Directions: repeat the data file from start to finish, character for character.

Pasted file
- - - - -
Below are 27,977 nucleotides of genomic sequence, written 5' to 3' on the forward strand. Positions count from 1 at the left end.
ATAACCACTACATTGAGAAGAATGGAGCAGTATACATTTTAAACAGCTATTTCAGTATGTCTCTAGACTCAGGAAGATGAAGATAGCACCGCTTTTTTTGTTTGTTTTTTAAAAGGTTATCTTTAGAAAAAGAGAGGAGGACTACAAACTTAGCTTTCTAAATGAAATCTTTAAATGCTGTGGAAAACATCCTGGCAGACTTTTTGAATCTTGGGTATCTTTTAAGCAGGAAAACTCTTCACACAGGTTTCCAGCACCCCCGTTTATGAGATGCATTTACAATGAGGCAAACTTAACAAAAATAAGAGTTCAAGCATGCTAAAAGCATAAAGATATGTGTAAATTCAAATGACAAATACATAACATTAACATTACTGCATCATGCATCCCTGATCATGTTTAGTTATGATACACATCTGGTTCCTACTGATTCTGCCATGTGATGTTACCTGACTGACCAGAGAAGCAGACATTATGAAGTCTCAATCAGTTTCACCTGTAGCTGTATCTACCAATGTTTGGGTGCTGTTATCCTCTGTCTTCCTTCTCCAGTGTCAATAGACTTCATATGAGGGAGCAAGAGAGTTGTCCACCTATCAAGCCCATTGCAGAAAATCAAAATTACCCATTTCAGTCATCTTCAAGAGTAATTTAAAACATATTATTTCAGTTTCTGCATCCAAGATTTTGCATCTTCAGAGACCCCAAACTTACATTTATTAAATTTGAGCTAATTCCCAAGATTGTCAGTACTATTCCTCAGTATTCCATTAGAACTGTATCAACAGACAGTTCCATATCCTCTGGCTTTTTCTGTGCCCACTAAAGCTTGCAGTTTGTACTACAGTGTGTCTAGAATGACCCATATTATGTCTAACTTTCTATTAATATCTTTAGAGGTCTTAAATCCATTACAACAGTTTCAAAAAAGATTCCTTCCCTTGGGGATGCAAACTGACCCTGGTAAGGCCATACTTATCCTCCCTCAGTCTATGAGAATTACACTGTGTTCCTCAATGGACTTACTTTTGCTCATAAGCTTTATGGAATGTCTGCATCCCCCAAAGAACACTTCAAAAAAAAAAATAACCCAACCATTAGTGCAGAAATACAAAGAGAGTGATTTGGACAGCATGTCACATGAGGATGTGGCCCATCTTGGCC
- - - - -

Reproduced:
Below are 27,977 nucleotides of genomic sequence, written 5' to 3' on the forward strand. Positions count from 1 at the left end.
ATAACCACTACATTGAGAAGAATGGAGCAGTATACATTTTAAACAGCTATTTCAGTATGTCTCTAGACTCAGGAAGATGAAGATAGCACCGCTTTTTTTGTTTGTTTTTTAAAAGGTTATCTTTAGAAAAAGAGAGGAGGACTACAAACTTAGCTTTCTAAATGAAATCTTTAAATGCTGTGGAAAACATCCTGGCAGACTTTTTGAATCTTGGGTATCTTTTAAGCAGGAAAACTCTTCACACAGGTTTCCAGCACCCCCGTTTATGAGATGCATTTACAATGAGGCAAACTTAACAAAAATAAGAGTTCAAGCATGCTAAAAGCATAAAGATATGTGTAAATTCAAATGACAAATACATAACATTAACATTACTGCATCATGCATCCCTGATCATGTTTAGTTATGATACACATCTGGTTCCTACTGATTCTGCCATGTGATGTTACCTGACTGACCAGAGAAGCAGACATTATGAAGTCTCAATCAGTTTCACCTGTAGCTGTATCTACCAATGTTTGGGTGCTGTTATCCTCTGTCTTCCTTCTCCAGTGTCAATAGACTTCATATGAGGGAGCAAGAGAGTTGTCCACCTATCAAGCCCATTGCAGAAAATCAAAATTACCCATTTCAGTCATCTTCAAGAGTAATTTAAAACATATTATTTCAGTTTCTGCATCCAAGATTTTGCATCTTCAGAGACCCCAAACTTACATTTATTAAATTTGAGCTAATTCCCAAGATTGTCAGTACTATTCCTCAGTATTCCATTAGAACTGTATCAACAGACAGTTCCATATCCTCTGGCTTTTTCTGTGCCCACTAAAGCTTGCAGTTTGTACTACAGTGTGTCTAGAATGACCCATATTATGTCTAACTTTCTATTAATATCTTTAGAGGTCTTAAATCCATTACAACAGTTTCAAAAAAGATTCCTTCCCTTGGGGATGCAAACTGACCCTGGTAAGGCCATACTTATCCTCCCTCAGTCTATGAGAATTACACTGTGTTCCTCAATGGACTTACTTTTGCTCATAAGCTTTATGGAATGTCTGCATCCCCCAAAGAACACTTCAAAAAAAAAAATAACCCAACCATTAGTGCAGAAATACAAAGAGAGTGATTTGGACAGCATGTCACATGAGGATGTGGCCCATCTTGGCC